Tuesday, June 3, 2014

It's Not Porn

Film: Two Girls and a Sailor
Format: Turner Classic Movies on rockin’ flatscreen.

There are times when going back multiple decades into film history pays off, but it’s always a crapshoot. I understand when people complain about old movies. There are plenty of them that have significantly different sensibilities than more modern movies. One such movie that is very much in the mode of morale-boosting propaganda film is Two Girls and a Sailor, which honestly sounds like a porn title. Anyway, this is a musical very much in the classical vein, which will please a number of people and tends to leave me flat.

Like many a classic musical, this is essentially a romance with a whisper-thin plot. Seriously, this plot would fall apart with a sneeze. Two sisters, Patsy (June Allyson) and Jean Deyo (Gloria DeHaven) grow up in the vaudeville business. Eventually, they become pretty successful and start working at a club in New York. After work, they essentially operate something like a USO club out of their apartment, bringing up lonely soldiers, sailors, and marines and feeding them.

What they really want is the abandoned warehouse across the street, which essentially magically comes into their possession thanks to the intercession of an unknown personage who has been sending orchids to Jean. The girls turn it into a real club for servicemen. Various acts from around the city show up and perform during their off hours. Among these acts are Harry James and his orchestra, Xavier Cugat and his orchestra, Lena Horne, and a host of others.

The mysterious personage is most likely to come from a couple likely places. Patsy, ever vigilant for her sister’s well-being, is convinced that the sugar daddy is obviously rich, but probably middle-aged. Jean is convinced that he’s young. Based on what we know and the men hanging around them, the most likely candidates are an Army Sergeant (Tom Drake) or a sailor (Van Johnson). Of course, the name of the film rather gives this away. As it turns out, our sailor is named John Dyckman Brown III and is the heir to a massive fortune. And, while he keeps his identity as the benefactor a secret, both of the girls fall for him.

Honeslty, I’m surprised I managed to get three paragraphs out of the plot of Two Girls and a Sailor. In truth, the entire film is this very thin plot placed in service of putting a whole bunch of famous variety acts on camera. There are large portions of the film that are entirely devoted to listening to Harry James and his orchestra play trading off to Xavier Cugat. Really, these are the moments to pay attention to. These are far and away the best moments of the film. Of particular note is a very fun number performed by Gracie Allen. It's worth noting that this is not the type of musical where people pair off and sing their feelings at one another. It's a performance musical, where every song and/or dance number is a staged performance.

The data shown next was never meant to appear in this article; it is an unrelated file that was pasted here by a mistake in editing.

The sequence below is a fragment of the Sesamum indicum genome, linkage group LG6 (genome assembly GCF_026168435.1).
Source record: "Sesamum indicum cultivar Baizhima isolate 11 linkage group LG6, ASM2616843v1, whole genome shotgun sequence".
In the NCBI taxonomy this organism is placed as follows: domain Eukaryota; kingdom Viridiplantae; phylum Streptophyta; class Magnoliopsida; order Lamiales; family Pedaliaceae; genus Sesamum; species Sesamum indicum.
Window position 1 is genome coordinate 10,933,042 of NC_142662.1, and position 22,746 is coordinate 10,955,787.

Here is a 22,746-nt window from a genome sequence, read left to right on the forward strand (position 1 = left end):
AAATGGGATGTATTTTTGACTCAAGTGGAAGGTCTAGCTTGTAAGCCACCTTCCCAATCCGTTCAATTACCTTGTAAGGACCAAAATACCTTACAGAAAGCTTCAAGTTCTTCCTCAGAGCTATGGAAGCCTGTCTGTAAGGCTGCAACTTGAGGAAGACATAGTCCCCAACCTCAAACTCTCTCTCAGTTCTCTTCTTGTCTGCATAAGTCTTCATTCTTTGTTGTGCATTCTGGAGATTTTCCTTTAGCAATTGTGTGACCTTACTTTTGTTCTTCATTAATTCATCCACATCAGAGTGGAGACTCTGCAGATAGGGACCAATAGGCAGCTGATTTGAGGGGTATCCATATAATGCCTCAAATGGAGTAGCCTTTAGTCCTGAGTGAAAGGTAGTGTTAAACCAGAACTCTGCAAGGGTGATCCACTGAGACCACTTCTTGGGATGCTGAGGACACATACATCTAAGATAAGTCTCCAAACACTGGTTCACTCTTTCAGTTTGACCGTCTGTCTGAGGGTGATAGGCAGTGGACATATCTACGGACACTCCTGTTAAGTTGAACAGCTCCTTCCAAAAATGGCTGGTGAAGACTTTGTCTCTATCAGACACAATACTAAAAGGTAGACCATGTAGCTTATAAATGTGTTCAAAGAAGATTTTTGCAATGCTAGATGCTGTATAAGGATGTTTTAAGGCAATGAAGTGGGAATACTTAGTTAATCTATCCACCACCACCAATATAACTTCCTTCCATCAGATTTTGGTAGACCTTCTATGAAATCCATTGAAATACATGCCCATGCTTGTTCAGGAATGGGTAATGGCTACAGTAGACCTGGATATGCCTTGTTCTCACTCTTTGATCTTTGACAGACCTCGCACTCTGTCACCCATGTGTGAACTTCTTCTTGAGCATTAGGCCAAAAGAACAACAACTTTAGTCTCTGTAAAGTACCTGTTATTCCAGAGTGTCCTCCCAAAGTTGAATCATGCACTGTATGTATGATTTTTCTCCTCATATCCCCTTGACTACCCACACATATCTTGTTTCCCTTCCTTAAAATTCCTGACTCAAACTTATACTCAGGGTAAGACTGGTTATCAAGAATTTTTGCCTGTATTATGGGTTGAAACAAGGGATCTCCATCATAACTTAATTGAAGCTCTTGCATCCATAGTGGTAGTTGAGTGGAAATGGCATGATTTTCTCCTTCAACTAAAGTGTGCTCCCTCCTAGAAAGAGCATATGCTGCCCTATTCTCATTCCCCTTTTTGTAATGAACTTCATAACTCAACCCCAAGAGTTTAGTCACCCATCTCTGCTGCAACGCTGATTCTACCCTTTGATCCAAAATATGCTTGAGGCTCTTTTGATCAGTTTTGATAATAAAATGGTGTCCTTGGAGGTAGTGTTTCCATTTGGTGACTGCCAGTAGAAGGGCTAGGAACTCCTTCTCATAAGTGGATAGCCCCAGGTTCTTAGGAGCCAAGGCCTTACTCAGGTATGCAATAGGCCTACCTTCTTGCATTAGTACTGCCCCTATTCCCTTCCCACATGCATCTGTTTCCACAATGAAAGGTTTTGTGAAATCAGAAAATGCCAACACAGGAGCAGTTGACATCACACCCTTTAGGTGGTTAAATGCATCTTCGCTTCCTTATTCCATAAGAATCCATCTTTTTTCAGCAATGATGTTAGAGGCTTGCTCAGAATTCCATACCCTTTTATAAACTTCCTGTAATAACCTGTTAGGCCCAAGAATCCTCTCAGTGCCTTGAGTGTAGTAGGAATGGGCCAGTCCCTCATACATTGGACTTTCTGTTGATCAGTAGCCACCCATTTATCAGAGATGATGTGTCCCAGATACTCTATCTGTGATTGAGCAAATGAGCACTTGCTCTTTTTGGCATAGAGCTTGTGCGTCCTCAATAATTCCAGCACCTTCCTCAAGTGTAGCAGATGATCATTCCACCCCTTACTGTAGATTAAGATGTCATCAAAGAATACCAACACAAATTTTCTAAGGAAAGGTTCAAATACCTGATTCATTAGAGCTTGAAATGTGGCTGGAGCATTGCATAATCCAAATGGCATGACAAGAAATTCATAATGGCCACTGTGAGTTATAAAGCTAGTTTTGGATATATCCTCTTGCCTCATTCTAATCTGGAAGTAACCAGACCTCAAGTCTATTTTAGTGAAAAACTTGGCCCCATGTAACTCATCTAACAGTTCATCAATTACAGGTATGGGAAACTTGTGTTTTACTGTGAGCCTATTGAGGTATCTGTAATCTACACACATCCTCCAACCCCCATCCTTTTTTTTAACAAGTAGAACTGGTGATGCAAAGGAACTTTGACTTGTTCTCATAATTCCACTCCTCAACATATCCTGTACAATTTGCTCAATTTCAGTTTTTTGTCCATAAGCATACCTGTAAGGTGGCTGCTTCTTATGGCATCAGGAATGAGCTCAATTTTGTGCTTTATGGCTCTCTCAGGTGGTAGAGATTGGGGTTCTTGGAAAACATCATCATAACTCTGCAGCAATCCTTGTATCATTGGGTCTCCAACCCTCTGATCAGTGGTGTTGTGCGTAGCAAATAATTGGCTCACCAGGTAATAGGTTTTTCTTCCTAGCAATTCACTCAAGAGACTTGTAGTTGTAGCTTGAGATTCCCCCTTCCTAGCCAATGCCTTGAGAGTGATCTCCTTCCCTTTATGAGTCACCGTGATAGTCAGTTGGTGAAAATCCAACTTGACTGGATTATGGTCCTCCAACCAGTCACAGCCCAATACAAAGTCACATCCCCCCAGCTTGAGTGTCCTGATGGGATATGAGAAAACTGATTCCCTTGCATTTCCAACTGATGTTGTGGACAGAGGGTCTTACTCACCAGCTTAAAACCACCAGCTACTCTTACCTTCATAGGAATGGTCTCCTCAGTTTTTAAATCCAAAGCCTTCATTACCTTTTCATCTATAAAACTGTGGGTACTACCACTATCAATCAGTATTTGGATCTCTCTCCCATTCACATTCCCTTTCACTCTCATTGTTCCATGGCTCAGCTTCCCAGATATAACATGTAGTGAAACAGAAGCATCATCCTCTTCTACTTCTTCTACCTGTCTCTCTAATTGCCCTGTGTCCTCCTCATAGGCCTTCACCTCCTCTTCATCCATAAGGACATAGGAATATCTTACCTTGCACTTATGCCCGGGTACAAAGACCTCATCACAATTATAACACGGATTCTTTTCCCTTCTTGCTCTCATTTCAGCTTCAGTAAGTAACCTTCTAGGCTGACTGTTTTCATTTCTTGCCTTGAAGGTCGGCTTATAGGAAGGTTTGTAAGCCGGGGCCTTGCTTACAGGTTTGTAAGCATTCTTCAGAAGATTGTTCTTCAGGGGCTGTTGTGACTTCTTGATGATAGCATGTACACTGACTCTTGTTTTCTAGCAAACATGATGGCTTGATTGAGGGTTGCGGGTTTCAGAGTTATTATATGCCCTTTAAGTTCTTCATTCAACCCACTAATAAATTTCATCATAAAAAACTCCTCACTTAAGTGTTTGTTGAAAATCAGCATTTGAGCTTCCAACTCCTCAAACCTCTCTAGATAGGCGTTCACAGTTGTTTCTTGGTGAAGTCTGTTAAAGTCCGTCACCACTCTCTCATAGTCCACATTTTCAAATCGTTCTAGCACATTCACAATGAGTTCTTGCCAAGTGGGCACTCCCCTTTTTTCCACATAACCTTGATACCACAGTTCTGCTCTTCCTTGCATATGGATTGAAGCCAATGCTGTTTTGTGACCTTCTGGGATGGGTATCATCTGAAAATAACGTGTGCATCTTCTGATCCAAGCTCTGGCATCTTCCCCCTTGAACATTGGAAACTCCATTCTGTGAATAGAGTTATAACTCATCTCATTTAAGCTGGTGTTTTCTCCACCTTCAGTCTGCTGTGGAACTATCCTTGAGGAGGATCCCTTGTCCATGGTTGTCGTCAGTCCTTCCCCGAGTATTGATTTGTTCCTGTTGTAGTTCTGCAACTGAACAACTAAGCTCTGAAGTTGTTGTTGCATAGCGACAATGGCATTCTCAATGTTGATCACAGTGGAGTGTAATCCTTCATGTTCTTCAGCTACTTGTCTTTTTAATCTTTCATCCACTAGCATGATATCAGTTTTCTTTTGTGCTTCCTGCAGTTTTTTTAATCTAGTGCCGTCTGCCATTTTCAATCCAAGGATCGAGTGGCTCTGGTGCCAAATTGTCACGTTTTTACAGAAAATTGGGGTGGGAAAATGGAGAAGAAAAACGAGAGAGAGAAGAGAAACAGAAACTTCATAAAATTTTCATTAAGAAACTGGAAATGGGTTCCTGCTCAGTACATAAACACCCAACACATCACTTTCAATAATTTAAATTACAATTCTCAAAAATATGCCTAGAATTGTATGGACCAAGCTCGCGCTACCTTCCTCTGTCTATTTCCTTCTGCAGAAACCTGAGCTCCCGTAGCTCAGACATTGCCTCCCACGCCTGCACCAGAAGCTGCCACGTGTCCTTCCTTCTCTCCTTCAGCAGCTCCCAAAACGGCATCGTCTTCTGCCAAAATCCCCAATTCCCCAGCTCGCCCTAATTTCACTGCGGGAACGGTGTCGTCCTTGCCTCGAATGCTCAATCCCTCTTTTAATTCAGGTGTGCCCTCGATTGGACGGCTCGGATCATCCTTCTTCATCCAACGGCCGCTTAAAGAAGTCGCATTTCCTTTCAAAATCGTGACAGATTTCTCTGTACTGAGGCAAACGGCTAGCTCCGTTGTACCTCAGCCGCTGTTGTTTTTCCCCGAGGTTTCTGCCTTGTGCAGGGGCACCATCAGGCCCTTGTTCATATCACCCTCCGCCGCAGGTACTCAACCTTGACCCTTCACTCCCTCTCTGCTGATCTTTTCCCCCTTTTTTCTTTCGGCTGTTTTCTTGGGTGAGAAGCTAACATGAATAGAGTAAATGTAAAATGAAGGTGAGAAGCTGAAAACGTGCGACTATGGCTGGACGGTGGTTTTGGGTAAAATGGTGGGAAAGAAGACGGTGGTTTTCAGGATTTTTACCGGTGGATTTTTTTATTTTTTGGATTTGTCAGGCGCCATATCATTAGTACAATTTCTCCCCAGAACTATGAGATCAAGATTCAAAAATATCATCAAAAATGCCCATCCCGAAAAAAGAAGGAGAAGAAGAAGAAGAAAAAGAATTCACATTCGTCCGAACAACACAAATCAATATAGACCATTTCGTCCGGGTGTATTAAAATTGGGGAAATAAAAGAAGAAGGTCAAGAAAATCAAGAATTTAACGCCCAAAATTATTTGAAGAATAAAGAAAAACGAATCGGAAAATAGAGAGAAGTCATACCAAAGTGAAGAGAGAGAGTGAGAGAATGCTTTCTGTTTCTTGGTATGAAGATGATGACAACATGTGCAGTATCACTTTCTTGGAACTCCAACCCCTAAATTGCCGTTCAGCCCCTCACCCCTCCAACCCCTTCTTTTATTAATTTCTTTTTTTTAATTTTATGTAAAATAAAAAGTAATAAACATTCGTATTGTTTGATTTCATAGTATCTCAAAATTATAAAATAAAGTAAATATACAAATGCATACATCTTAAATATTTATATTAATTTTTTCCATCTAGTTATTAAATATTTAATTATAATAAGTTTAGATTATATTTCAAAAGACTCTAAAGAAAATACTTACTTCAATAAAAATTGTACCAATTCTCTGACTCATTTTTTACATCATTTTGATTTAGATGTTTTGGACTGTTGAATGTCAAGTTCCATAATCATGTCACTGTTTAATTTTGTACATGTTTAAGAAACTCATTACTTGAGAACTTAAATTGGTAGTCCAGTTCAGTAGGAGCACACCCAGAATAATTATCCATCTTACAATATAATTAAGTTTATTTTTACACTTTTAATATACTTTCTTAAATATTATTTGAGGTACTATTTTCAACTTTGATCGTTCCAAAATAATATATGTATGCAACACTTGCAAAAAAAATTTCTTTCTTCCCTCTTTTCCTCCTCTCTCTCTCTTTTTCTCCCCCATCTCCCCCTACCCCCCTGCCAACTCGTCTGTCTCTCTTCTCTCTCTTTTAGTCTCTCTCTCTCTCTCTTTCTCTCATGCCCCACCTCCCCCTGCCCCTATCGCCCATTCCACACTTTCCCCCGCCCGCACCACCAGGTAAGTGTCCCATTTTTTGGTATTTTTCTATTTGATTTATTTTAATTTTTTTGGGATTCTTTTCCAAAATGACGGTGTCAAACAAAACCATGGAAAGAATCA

I find movies like this one difficult to write about, because there is so damn little to write about. There’s not much to say about the film or really the characters. Jean comes off at least initially as a bit of a gold digger but she reforms by the end of the picture. Patsy is, well, a pretty stereotypical June Allyson character. She’s almost painfully sweet. As for the various servicemen, particularly John Dyckman Brown III and Frank Miller (our sergeant) exist in a single dimension. They’re warm bodies in a place where a warm body was needed.

I get the point of the film, really. This was nothing more than a way to boost the morale of the American people during the war years. People went to the movies to see a show, to hear some songs they liked, and to have a cute little fluffy romance that they could enjoy on the screen and then forget about on their walk home from the theater. In that respect, Two Girls and a Sailor delivers.

I do have one more thing to talk about here, and that’s the presence of Jimmy Durante. Say what you want about the film in general, the best thing here by far is the presence of Durante. While his act is corny and goofy, it’s also genuine and a lot of fun. The man was a consummate showman, here no less than anywhere else. If you can’t work up a smile for Durante working his way through “Inka Dinka Doo,” you have a very sad and bitter outlook on life.

Why to watch Two Girls and a Sailor: Some great musical numbers and Jimmy Durante. Always Jimmy Durante.
Why not to watch: Tissue paper-thin plot and a dippy ending.

2 comments:

  1. Looks like these "Best Screenplay" nominees can take you to some odd places.

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    Replies
    1. Very much so, and I've been getting a lot of them lately.

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